The CopA grants developers (authors) several exclusive rights. These rights include the ability to control the reproduction, modification, and public availability of the software. Copyright protection only extends to the source code of the software and does not cover the underlying idea or functionality. Therefore, if the source code is not directly copied, it is possible to replicate the idea or function of the software without infringing copyright. To protect the idea or function of a software, it is possible to seek patent protection. Contrary to popular belief, such protection is also feasible in Europe with relatively few restrictions.

  2. What is the Purpose of Licenses?

    A licence is a legal agreement between the copyright holder (licensor) and a user (licensee), that grants the user a contractual right to use the software. Software usage rights can be structured in different ways. On the one hand, a comprehensive right can be granted, covering the use, reproduction, modification, and publication of the software. On the other hand, the individual rights contained in the copyright (which is often referred to as a «bundle of sticks») can also be granted separately. Licences also allow the copyright holder to implement different licensing and business models by tailoring the rights of use and attaching specific conditions to them. For example, the use of the software may be free of charge, while commercial distribution may be subject to a license fee.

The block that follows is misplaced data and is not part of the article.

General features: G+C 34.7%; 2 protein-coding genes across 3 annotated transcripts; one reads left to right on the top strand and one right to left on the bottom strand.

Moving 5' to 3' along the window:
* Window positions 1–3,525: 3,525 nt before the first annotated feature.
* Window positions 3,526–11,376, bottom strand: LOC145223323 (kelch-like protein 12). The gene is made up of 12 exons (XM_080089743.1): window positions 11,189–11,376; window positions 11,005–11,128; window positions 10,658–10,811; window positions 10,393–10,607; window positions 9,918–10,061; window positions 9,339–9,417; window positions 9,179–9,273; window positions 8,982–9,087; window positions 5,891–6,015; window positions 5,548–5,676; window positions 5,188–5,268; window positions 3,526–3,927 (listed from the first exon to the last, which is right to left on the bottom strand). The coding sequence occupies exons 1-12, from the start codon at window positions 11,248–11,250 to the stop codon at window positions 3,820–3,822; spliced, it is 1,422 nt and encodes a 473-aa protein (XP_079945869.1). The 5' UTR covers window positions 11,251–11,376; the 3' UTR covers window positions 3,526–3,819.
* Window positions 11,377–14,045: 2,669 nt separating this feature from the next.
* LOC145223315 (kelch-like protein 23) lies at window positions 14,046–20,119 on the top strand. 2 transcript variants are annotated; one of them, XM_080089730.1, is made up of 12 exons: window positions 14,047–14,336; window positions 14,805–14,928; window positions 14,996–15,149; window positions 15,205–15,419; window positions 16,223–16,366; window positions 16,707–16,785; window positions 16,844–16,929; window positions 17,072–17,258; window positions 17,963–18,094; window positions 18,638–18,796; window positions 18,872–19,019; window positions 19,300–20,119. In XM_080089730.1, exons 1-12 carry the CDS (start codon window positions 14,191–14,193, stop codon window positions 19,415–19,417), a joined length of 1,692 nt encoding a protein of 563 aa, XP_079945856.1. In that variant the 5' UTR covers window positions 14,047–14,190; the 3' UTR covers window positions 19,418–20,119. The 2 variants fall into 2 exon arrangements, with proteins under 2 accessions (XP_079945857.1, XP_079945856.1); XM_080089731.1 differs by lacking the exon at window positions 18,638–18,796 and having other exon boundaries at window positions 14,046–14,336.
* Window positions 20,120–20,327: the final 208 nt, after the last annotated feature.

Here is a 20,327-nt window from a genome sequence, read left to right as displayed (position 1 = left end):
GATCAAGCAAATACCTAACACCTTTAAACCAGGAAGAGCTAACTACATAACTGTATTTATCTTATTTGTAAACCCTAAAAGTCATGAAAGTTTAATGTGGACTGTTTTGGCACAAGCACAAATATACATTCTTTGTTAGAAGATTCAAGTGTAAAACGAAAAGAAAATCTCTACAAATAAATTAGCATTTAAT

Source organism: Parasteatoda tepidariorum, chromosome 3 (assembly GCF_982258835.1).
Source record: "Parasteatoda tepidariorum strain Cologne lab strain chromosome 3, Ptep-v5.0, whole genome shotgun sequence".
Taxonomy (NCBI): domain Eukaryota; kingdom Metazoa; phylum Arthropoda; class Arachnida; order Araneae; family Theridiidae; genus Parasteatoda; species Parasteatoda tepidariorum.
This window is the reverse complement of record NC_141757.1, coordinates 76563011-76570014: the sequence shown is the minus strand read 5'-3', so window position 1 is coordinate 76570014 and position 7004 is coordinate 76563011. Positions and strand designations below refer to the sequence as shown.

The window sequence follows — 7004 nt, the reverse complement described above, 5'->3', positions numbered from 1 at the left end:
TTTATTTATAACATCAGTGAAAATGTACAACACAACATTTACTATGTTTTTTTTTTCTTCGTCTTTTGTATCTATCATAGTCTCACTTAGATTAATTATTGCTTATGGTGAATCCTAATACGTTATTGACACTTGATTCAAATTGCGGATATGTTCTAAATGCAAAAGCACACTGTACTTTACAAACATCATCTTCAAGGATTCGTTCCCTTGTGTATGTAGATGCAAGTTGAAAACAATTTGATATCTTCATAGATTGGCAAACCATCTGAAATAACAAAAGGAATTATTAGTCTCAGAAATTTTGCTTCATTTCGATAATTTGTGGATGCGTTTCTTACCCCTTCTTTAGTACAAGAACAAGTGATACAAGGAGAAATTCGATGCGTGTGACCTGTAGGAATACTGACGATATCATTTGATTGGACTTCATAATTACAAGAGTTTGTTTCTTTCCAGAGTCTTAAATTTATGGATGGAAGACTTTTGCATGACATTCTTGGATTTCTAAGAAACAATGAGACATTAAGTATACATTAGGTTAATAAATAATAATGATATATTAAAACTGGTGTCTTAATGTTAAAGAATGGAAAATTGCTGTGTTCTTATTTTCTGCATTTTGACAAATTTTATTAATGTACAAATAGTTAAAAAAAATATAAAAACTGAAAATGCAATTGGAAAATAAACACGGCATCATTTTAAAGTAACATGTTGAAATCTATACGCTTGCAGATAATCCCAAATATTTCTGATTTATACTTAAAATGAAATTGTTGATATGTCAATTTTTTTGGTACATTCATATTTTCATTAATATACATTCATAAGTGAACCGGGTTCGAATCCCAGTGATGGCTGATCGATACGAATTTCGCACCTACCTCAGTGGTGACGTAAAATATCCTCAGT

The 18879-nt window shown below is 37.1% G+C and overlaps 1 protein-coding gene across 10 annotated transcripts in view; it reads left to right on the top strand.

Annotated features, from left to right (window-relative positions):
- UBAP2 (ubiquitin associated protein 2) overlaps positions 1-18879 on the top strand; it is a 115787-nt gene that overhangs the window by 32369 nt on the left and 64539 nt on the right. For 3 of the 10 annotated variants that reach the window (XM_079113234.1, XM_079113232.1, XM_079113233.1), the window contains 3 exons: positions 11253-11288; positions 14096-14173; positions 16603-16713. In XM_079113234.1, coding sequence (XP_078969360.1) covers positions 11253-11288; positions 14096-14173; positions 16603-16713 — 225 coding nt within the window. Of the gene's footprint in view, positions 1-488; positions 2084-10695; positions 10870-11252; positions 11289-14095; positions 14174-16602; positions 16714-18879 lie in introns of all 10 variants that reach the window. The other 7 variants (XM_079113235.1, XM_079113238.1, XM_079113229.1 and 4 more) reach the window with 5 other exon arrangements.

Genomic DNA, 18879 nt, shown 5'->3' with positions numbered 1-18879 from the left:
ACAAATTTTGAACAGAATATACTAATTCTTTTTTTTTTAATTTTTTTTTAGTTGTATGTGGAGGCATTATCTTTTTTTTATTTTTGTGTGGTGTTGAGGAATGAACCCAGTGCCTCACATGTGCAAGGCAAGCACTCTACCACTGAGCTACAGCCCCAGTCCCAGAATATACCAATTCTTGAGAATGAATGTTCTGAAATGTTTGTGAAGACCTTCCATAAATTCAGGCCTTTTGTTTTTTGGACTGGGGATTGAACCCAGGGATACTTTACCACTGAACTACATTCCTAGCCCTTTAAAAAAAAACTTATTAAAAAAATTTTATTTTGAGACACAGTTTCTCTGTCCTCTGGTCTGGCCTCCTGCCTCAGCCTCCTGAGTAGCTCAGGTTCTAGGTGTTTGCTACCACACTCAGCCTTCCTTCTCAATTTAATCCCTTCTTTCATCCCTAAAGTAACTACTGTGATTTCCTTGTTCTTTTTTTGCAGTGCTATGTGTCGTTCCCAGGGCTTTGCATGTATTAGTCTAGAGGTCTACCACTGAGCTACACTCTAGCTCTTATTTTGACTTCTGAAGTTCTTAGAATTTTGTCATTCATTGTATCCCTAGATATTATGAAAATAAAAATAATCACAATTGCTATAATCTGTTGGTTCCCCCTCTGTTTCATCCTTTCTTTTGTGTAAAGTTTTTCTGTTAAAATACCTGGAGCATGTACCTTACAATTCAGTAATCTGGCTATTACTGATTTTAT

3. What is Open Source Software?